The Growth Doctrine
On an Alternative World Economic Order
By Fabian Scheidler
[This contribution to the 2003 Attac study on an Alternative World Econmic Order is translated from the German on the World Wide Web, http://www.attac.de/debatte/wachstum_i.php.]
Growth is the central goal of all efforts in national economic policy and worldwide economic policy. According to the dominant ideology, the liberalization of trade creates worldwide economic growth. Sooner or later growth creates increased prosperity for everyone. Conversely in this perspective, poverty is the result of trifling or inadequate growth. This way of looking at things fades out crucial aspects of reality.
1. The increase of money streams as measured in the gross domestic product is described as "economic growth". Only what is grasped in cash values is included in these calculations. Essential areas existentially necessary in every society are not considered:
· natural resources taken free of charge
· all economic activities not reduced to cash values like housekeeping, bringing up children, subsistence economy, family and neighborly assistance
· the quality of living conditions and working conditions as well as social and cultural unity.
2. In the gross domestic product, all transactions described in cash values are counted positively whether they are socially useful or harmful activities. Every car accident shows favorably in the books just like the over-fishing of fish stocks or the consumption of fossil fuels damaging the atmosphere.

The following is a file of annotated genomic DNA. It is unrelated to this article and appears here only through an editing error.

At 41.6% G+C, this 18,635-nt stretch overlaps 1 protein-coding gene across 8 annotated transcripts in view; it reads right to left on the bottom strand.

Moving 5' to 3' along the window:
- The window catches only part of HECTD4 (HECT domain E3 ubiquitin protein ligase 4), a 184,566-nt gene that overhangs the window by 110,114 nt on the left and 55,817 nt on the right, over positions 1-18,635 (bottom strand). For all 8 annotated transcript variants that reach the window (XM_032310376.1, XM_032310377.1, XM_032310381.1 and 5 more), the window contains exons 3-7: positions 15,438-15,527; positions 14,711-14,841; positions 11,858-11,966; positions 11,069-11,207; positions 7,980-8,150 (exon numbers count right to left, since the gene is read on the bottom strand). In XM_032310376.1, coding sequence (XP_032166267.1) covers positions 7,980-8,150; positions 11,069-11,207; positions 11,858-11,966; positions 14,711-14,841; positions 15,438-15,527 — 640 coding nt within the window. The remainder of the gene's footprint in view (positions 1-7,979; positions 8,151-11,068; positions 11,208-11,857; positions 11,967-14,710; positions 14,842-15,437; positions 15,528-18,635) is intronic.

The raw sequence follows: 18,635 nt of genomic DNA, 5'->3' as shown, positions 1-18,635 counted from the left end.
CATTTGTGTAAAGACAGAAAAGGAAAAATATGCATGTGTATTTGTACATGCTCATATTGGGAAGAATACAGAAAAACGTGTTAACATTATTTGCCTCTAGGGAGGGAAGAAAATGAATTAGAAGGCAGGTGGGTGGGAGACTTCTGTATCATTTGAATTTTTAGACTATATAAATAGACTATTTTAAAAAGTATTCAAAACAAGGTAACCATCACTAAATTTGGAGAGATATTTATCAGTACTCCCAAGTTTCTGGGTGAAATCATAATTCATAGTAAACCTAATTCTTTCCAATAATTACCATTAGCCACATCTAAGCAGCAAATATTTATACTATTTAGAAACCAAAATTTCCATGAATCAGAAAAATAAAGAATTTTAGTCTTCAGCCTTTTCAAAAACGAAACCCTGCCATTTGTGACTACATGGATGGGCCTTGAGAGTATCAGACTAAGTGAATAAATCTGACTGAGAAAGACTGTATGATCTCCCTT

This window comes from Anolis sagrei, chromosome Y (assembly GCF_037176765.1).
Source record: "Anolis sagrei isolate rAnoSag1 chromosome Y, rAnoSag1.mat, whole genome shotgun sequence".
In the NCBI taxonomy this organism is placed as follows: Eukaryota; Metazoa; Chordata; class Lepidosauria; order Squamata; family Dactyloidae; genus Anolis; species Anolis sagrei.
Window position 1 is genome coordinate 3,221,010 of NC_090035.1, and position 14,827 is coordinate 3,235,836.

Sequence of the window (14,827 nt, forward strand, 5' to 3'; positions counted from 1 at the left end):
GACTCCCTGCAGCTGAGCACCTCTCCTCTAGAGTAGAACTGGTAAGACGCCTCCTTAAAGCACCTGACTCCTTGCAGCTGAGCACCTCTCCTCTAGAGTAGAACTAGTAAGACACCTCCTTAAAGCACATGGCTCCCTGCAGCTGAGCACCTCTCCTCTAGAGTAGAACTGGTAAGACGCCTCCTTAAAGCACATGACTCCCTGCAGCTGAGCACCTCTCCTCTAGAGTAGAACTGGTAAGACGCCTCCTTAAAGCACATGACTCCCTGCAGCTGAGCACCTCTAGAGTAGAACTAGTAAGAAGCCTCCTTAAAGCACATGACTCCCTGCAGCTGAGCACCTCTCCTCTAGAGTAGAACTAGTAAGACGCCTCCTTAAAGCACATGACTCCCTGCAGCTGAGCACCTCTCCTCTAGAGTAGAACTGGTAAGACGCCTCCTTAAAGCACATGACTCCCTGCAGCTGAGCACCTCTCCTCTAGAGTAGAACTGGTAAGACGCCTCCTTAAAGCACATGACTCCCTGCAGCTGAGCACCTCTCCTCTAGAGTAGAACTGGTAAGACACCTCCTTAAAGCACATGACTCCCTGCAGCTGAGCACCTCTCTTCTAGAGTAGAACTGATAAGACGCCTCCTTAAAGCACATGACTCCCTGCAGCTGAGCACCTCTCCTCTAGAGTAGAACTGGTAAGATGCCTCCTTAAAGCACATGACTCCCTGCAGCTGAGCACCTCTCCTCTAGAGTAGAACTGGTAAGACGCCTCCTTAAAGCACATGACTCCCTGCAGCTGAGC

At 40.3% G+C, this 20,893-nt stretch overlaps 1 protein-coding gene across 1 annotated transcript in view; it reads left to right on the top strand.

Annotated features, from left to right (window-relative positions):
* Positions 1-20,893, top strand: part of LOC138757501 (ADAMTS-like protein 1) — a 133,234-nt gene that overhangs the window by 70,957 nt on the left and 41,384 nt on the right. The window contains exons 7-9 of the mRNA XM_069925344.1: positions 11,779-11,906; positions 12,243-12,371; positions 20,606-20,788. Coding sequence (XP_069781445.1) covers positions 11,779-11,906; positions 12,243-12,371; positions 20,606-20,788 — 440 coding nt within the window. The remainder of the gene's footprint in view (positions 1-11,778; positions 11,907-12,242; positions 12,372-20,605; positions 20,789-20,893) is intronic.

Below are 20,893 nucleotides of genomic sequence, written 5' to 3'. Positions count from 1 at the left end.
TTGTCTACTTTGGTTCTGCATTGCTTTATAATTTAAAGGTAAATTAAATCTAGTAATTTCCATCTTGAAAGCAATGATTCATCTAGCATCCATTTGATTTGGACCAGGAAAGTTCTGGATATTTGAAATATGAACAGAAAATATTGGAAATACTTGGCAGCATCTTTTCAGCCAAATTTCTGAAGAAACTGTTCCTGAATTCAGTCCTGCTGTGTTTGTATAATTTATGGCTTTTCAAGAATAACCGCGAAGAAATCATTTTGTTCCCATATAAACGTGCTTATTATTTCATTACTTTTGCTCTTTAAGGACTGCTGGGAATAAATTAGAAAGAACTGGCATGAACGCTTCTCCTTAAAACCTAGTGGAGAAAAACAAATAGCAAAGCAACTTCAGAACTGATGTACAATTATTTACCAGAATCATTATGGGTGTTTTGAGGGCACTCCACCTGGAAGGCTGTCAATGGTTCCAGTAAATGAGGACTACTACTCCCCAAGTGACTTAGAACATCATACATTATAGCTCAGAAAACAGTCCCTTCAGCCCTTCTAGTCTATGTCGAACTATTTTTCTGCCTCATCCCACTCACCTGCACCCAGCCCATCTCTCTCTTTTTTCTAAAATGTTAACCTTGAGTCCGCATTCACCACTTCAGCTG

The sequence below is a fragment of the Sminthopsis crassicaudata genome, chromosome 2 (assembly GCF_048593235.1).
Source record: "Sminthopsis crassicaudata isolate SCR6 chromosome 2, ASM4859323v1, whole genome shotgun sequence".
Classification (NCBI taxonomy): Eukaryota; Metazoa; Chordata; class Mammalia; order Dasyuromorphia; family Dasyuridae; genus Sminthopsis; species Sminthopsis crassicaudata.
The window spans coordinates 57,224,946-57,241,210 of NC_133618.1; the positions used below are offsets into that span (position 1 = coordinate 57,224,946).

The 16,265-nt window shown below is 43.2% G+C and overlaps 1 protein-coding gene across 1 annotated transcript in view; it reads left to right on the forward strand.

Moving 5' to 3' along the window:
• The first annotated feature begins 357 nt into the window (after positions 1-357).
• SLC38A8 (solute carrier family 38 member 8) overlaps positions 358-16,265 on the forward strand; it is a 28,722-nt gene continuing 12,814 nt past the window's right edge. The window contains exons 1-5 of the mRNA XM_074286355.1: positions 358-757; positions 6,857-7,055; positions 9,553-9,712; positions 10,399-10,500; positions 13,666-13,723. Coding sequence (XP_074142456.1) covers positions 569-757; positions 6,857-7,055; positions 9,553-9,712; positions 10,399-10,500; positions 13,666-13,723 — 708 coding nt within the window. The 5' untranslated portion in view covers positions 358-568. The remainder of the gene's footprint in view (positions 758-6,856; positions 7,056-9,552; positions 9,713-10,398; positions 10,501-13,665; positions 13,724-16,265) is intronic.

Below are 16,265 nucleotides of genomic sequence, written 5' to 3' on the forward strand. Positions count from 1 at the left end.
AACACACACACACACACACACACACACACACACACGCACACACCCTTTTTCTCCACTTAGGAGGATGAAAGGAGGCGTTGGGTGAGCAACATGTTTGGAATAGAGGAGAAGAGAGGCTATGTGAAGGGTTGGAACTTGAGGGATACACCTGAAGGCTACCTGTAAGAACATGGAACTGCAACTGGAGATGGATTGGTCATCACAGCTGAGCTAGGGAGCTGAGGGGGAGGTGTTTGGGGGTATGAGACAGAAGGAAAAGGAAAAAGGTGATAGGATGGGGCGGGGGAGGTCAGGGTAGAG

The gross domestic product and the growth ideology based on it are blind for the destructive aspects of our economic mode. This blindness can lead to a society becoming poorer and poorer in real economic assets and quality of life despite continuing growth. Alternative prosperity indicators that include factors like resource supplies, health care, distributive justice etc. along with money streams show that the average quality of life has fallen with continuous growth since the middle of the 1970s. Quality of life rose parallel to the gross domestic product in the rebuilding phase of the post-war era. Thus an increased gross domestic product can cohere with a higher quality of life or capsize into its opposite.
Moreover a real growth in prosperity in one part of the world is often gained at the expense of other continents. Since colonial times, the growth of the industrialized North rested on asymmetrical economic relations allowing extraction of cheap resources from the South. At the same time global environmental burdens like CO2 emissions are caused mainly by the rich countries. The populations of poor regions are usually the most afflicted by the consequences.
Growth is also emphasized in IMF, World Bank and WTO strategies to combat poverty. The economic and social devastations of blind growth are largely ignored: soil degradation, clearing of forests, disappearance of species, change in climate, lowering of the water table, environmental poisons etc. The economic basis of countless households - particularly those two billion people who live directly from access to nature - is destroyed along with the natural foundations of life.
A just future-friendly world economic order presupposes the exodus from an idea of progress and development. A growth forgetful of nature reduces the life chances of people in the South and future generations in industrialized countries with their excessive consumption of resources. In less industrialized countries, the growth of certain econmic sectors can help discover the way out of poverty. The resource base and the social conditions of this growth are decisive.